Chris Knipp Writing: Movies, Politics, Art

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PostPosted: Wed Sep 23, 2009 2:16 pm 
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Authentic horror? Stunner from Lars

It's been said (and he confirms) that the Danish cinematic provocateur and master always makes essentially the same film, but Von Trier's Antichrist differs from the others in various ways. It has only two characters, a husband (Willem Dafoe) and wife (Carlotte Gainsbourg). As he tells it, Antichrist was his way of finding out, in the wake of the first severe depression of his life, whether he even had the strength to make another film. If he had less control than usual, he counted himself lucky to be able to work. And he was pleased with the result, which he declares to be more instinctive and less calculated than previous efforts. Another new thing is that the cinematography by Anthony Dod Mantle has a glossy, non-Dogme look. And the whole film reads, partly anyway, as coming from a new genre he hasn't played with before: it's a very arty -- psychological and philosophical -- horror movie.

The title "came early," but what it means other than to allude to the fact that von Trier does not believe in God, is uncertain; he insists that Nietzsche's Antichrist has been on his bedside table for 40 years but he has never read it. He points rather to his debt to Strindberg, whose combative couples fascinated him early on. And this is a combative couple, that's for sure.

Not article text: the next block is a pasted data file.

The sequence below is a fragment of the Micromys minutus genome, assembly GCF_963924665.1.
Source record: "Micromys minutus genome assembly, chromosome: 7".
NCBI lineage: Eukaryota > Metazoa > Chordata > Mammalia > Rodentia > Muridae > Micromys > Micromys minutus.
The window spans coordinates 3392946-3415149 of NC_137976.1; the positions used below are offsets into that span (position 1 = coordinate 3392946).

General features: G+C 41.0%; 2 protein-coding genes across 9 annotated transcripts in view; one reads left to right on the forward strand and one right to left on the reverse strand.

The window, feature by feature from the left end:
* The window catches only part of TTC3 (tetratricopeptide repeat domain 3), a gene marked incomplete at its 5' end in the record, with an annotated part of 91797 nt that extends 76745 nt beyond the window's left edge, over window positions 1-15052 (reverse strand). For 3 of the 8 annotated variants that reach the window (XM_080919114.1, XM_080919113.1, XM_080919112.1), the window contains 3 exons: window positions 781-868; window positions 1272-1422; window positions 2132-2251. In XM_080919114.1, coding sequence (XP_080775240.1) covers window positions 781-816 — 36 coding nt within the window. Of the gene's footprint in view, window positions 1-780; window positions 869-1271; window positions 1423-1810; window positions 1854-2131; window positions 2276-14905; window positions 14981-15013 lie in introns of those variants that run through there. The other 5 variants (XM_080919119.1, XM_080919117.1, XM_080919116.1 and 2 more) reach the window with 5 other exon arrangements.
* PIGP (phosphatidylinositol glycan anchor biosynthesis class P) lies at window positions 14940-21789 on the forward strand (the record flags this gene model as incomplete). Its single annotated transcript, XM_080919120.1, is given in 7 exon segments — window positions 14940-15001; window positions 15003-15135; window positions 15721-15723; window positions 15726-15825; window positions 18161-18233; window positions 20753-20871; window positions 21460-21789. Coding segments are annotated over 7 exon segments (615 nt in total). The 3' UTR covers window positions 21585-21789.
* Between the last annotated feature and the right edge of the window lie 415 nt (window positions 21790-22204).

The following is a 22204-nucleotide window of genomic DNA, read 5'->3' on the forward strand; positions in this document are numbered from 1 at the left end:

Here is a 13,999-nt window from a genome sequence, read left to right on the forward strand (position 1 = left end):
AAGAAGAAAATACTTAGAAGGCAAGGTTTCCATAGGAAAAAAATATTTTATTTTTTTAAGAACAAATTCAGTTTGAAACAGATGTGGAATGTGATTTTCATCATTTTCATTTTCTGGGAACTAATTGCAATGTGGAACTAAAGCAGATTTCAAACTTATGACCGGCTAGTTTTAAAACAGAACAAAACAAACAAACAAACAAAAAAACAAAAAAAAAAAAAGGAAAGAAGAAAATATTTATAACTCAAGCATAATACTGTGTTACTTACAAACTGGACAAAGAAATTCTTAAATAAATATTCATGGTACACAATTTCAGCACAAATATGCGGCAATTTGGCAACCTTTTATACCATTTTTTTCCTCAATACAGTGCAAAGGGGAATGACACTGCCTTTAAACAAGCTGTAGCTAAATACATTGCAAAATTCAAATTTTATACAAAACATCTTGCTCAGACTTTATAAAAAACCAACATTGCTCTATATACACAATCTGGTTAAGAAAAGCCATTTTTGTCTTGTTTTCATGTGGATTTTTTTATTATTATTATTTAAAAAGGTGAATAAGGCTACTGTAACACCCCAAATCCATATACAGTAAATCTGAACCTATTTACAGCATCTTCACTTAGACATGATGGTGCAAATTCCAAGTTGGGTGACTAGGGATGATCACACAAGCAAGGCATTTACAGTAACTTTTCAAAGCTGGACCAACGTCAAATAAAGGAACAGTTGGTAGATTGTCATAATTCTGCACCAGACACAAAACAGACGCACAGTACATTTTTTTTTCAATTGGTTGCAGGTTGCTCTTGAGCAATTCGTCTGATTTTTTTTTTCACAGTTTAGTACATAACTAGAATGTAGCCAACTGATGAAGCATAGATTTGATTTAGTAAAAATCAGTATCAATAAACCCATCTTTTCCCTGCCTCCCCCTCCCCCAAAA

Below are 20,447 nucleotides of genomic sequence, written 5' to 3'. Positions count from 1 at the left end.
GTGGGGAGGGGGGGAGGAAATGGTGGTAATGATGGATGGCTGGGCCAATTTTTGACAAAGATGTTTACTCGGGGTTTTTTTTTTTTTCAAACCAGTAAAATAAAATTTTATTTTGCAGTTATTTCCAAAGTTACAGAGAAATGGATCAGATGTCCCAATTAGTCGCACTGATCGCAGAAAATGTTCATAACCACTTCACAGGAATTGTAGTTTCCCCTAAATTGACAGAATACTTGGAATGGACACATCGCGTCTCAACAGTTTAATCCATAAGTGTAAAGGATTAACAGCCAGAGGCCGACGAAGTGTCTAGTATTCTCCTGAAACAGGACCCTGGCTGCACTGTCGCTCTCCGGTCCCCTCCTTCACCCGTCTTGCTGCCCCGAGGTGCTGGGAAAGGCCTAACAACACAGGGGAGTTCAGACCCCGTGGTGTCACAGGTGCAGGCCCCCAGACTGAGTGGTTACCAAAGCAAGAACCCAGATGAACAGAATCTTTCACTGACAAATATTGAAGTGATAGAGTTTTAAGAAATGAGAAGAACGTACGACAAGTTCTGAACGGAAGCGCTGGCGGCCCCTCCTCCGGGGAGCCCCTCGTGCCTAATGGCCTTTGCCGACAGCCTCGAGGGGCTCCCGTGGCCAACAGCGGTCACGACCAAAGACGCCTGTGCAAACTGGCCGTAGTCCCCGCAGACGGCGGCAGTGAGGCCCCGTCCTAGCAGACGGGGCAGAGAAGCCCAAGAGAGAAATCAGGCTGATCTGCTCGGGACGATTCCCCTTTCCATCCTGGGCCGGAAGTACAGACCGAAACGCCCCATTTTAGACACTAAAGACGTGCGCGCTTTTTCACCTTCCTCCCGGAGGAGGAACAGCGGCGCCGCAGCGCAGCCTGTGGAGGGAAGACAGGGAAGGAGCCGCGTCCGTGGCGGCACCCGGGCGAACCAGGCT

Also unusual is a Prologue in black and white and slow motion accompanied by a baroque aria, Handel's "Lascio ch'io pianga" ("Let me weep"), during which the couple has sex. Their little boy, Nic, escapes from his crib, opens the door and sees them making love, then walks over to a window and falls out and is killed. Four chapters follow, Grief, Pain (Chaos Reigns), Despair (Gynocide), and The Three Beggars; then an Epilogue. The action takes place in the Pacific Northwest (though it was shot in Europe).

Much of the story is about dominance and submission. The man is a psychotherapist. His wife collapses at the funeral and is hospitalized and sleeps for a long time. The man can't accept the doctor's methods, his use of medications, and insists, against professional principles, on treating his own wife. He takes her through a series of "treatments" that von Trier may think of as forms of "cognitive therapy," but the methodology is fanciful and erratic. At her urging they resort to sex to ease her suffering, which he thinks a bad idea.

Her grief continues, but turns to fear. He persuades her to pinpoint her fear, and its locus seems to be the outdoor, grassy part of a summer cottage in the woods that they call "Eden" where in the year before she was with Nic working alone on a thesis about gynocide, a history of the oppression and killing of women.

In a discussion of this, she tells him she had started to see that women, while wronged by men, contain evil themselves, because they contain nature, and nature embodies evil. The Pain, Despair, and Three Beggars chapters take place out in the woods, where the husband takes his wife, ostensibly to work out her fear and overcome it, in a highly symbolic, beautiful, and terrifying nature in which birthing deer, ravens, a fox, hail, and falling acorns menace and signify. "Nature is Satan's church" is a line the wife speaks, and in some sense the Pacific woods become von Triers' sexual Purgatory and Inferno. Early in the approach to the woods there is a particularly haunting and scary distant shot in extreme slow motion in which the woman is seen crossing a little bridge onto the property where the cabin is, a place that terrifies her.